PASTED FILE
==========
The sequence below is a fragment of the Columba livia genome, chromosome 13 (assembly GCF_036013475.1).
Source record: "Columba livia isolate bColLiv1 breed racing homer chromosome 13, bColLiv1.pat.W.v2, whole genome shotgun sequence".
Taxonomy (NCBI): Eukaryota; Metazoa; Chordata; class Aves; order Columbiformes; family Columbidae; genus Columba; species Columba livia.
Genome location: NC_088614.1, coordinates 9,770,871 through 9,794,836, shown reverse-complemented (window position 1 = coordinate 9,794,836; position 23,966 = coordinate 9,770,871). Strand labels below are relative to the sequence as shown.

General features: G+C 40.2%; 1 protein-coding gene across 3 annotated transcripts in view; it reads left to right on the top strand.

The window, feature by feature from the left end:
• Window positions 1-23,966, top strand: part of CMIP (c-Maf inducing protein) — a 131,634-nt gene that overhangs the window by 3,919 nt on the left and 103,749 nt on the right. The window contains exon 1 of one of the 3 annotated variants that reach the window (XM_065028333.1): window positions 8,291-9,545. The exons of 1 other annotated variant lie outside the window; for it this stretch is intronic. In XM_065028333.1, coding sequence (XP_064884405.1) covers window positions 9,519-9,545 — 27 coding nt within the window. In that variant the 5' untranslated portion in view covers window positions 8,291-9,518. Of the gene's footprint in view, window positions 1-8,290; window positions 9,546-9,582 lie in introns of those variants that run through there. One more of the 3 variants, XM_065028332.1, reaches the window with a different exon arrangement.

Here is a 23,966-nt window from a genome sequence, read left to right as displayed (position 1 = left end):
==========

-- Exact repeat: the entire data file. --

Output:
The sequence below is a fragment of the Columba livia genome, chromosome 13 (assembly GCF_036013475.1).
Source record: "Columba livia isolate bColLiv1 breed racing homer chromosome 13, bColLiv1.pat.W.v2, whole genome shotgun sequence".
Taxonomy (NCBI): Eukaryota; Metazoa; Chordata; class Aves; order Columbiformes; family Columbidae; genus Columba; species Columba livia.
Genome location: NC_088614.1, coordinates 9,770,871 through 9,794,836, shown reverse-complemented (window position 1 = coordinate 9,794,836; position 23,966 = coordinate 9,770,871). Strand labels below are relative to the sequence as shown.

General features: G+C 40.2%; 1 protein-coding gene across 3 annotated transcripts in view; it reads left to right on the top strand.

The window, feature by feature from the left end:
• Window positions 1-23,966, top strand: part of CMIP (c-Maf inducing protein) — a 131,634-nt gene that overhangs the window by 3,919 nt on the left and 103,749 nt on the right. The window contains exon 1 of one of the 3 annotated variants that reach the window (XM_065028333.1): window positions 8,291-9,545. The exons of 1 other annotated variant lie outside the window; for it this stretch is intronic. In XM_065028333.1, coding sequence (XP_064884405.1) covers window positions 9,519-9,545 — 27 coding nt within the window. In that variant the 5' untranslated portion in view covers window positions 8,291-9,518. Of the gene's footprint in view, window positions 1-8,290; window positions 9,546-9,582 lie in introns of those variants that run through there. One more of the 3 variants, XM_065028332.1, reaches the window with a different exon arrangement.

Here is a 23,966-nt window from a genome sequence, read left to right as displayed (position 1 = left end):